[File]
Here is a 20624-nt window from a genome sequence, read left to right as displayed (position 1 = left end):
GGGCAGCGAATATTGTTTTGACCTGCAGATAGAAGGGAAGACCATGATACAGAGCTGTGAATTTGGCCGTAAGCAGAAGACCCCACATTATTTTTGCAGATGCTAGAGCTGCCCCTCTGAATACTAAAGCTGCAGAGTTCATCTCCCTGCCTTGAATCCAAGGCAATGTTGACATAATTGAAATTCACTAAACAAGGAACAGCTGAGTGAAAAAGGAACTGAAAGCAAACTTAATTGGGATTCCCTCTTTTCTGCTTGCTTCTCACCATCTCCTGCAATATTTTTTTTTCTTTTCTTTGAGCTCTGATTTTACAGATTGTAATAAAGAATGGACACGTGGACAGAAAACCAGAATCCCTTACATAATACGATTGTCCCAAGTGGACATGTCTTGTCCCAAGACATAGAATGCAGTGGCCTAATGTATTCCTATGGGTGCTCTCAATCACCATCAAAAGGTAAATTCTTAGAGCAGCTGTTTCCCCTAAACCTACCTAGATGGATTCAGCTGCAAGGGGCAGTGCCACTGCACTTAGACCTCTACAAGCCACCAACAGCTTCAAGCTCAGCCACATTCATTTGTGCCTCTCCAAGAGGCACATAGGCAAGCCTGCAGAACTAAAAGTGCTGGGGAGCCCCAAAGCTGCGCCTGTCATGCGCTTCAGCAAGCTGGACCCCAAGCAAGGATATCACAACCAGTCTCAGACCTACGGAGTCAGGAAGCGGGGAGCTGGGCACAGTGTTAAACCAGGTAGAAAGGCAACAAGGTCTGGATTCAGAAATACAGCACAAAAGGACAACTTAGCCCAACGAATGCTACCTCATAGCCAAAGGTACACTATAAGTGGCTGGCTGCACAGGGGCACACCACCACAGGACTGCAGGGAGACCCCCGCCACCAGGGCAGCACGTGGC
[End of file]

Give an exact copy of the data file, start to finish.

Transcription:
Here is a 20624-nt window from a genome sequence, read left to right as displayed (position 1 = left end):
GGGCAGCGAATATTGTTTTGACCTGCAGATAGAAGGGAAGACCATGATACAGAGCTGTGAATTTGGCCGTAAGCAGAAGACCCCACATTATTTTTGCAGATGCTAGAGCTGCCCCTCTGAATACTAAAGCTGCAGAGTTCATCTCCCTGCCTTGAATCCAAGGCAATGTTGACATAATTGAAATTCACTAAACAAGGAACAGCTGAGTGAAAAAGGAACTGAAAGCAAACTTAATTGGGATTCCCTCTTTTCTGCTTGCTTCTCACCATCTCCTGCAATATTTTTTTTTCTTTTCTTTGAGCTCTGATTTTACAGATTGTAATAAAGAATGGACACGTGGACAGAAAACCAGAATCCCTTACATAATACGATTGTCCCAAGTGGACATGTCTTGTCCCAAGACATAGAATGCAGTGGCCTAATGTATTCCTATGGGTGCTCTCAATCACCATCAAAAGGTAAATTCTTAGAGCAGCTGTTTCCCCTAAACCTACCTAGATGGATTCAGCTGCAAGGGGCAGTGCCACTGCACTTAGACCTCTACAAGCCACCAACAGCTTCAAGCTCAGCCACATTCATTTGTGCCTCTCCAAGAGGCACATAGGCAAGCCTGCAGAACTAAAAGTGCTGGGGAGCCCCAAAGCTGCGCCTGTCATGCGCTTCAGCAAGCTGGACCCCAAGCAAGGATATCACAACCAGTCTCAGACCTACGGAGTCAGGAAGCGGGGAGCTGGGCACAGTGTTAAACCAGGTAGAAAGGCAACAAGGTCTGGATTCAGAAATACAGCACAAAAGGACAACTTAGCCCAACGAATGCTACCTCATAGCCAAAGGTACACTATAAGTGGCTGGCTGCACAGGGGCACACCACCACAGGACTGCAGGGAGACCCCCGCCACCAGGGCAGCACGTGGC